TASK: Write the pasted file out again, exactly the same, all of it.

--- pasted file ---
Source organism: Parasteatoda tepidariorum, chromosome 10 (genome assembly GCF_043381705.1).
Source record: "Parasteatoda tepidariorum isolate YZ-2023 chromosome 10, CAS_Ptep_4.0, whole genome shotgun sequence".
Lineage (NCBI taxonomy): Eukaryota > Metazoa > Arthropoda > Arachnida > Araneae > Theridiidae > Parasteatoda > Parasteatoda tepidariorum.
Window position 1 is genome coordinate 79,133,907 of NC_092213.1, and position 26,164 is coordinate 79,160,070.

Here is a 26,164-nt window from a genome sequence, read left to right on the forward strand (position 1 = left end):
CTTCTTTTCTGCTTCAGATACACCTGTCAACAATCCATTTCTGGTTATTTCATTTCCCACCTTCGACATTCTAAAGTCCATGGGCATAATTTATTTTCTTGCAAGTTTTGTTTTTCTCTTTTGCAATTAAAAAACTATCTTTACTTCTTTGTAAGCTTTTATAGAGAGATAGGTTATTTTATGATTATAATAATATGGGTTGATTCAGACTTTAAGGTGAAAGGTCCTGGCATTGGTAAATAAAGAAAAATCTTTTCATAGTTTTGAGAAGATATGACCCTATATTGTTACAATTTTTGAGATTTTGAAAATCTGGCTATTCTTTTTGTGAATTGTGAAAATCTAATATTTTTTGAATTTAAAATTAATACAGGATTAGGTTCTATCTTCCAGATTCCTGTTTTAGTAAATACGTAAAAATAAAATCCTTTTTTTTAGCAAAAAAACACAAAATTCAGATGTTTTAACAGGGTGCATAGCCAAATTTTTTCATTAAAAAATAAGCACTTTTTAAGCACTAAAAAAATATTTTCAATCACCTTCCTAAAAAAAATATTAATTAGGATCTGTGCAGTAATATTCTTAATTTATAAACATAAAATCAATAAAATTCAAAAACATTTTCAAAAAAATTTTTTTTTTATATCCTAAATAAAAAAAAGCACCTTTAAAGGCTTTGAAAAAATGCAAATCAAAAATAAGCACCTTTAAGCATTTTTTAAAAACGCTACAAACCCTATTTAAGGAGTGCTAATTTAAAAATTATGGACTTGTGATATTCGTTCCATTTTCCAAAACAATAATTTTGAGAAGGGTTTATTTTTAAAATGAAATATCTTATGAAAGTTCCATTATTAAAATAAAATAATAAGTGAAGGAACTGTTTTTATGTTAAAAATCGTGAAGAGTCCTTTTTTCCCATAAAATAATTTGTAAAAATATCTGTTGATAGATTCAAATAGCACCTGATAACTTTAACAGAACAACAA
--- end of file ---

Source organism: Parasteatoda tepidariorum, chromosome 10 (genome assembly GCF_043381705.1).
Source record: "Parasteatoda tepidariorum isolate YZ-2023 chromosome 10, CAS_Ptep_4.0, whole genome shotgun sequence".
Lineage (NCBI taxonomy): Eukaryota > Metazoa > Arthropoda > Arachnida > Araneae > Theridiidae > Parasteatoda > Parasteatoda tepidariorum.
Window position 1 is genome coordinate 79,133,907 of NC_092213.1, and position 26,164 is coordinate 79,160,070.

Here is a 26,164-nt window from a genome sequence, read left to right on the forward strand (position 1 = left end):
CTTCTTTTCTGCTTCAGATACACCTGTCAACAATCCATTTCTGGTTATTTCATTTCCCACCTTCGACATTCTAAAGTCCATGGGCATAATTTATTTTCTTGCAAGTTTTGTTTTTCTCTTTTGCAATTAAAAAACTATCTTTACTTCTTTGTAAGCTTTTATAGAGAGATAGGTTATTTTATGATTATAATAATATGGGTTGATTCAGACTTTAAGGTGAAAGGTCCTGGCATTGGTAAATAAAGAAAAATCTTTTCATAGTTTTGAGAAGATATGACCCTATATTGTTACAATTTTTGAGATTTTGAAAATCTGGCTATTCTTTTTGTGAATTGTGAAAATCTAATATTTTTTGAATTTAAAATTAATACAGGATTAGGTTCTATCTTCCAGATTCCTGTTTTAGTAAATACGTAAAAATAAAATCCTTTTTTTTAGCAAAAAAACACAAAATTCAGATGTTTTAACAGGGTGCATAGCCAAATTTTTTCATTAAAAAATAAGCACTTTTTAAGCACTAAAAAAATATTTTCAATCACCTTCCTAAAAAAAATATTAATTAGGATCTGTGCAGTAATATTCTTAATTTATAAACATAAAATCAATAAAATTCAAAAACATTTTCAAAAAAATTTTTTTTTTATATCCTAAATAAAAAAAAGCACCTTTAAAGGCTTTGAAAAAATGCAAATCAAAAATAAGCACCTTTAAGCATTTTTTAAAAACGCTACAAACCCTATTTAAGGAGTGCTAATTTAAAAATTATGGACTTGTGATATTCGTTCCATTTTCCAAAACAATAATTTTGAGAAGGGTTTATTTTTAAAATGAAATATCTTATGAAAGTTCCATTATTAAAATAAAATAATAAGTGAAGGAACTGTTTTTATGTTAAAAATCGTGAAGAGTCCTTTTTTCCCATAAAATAATTTGTAAAAATATCTGTTGATAGATTCAAATAGCACCTGATAACTTTAACAGAACAACAA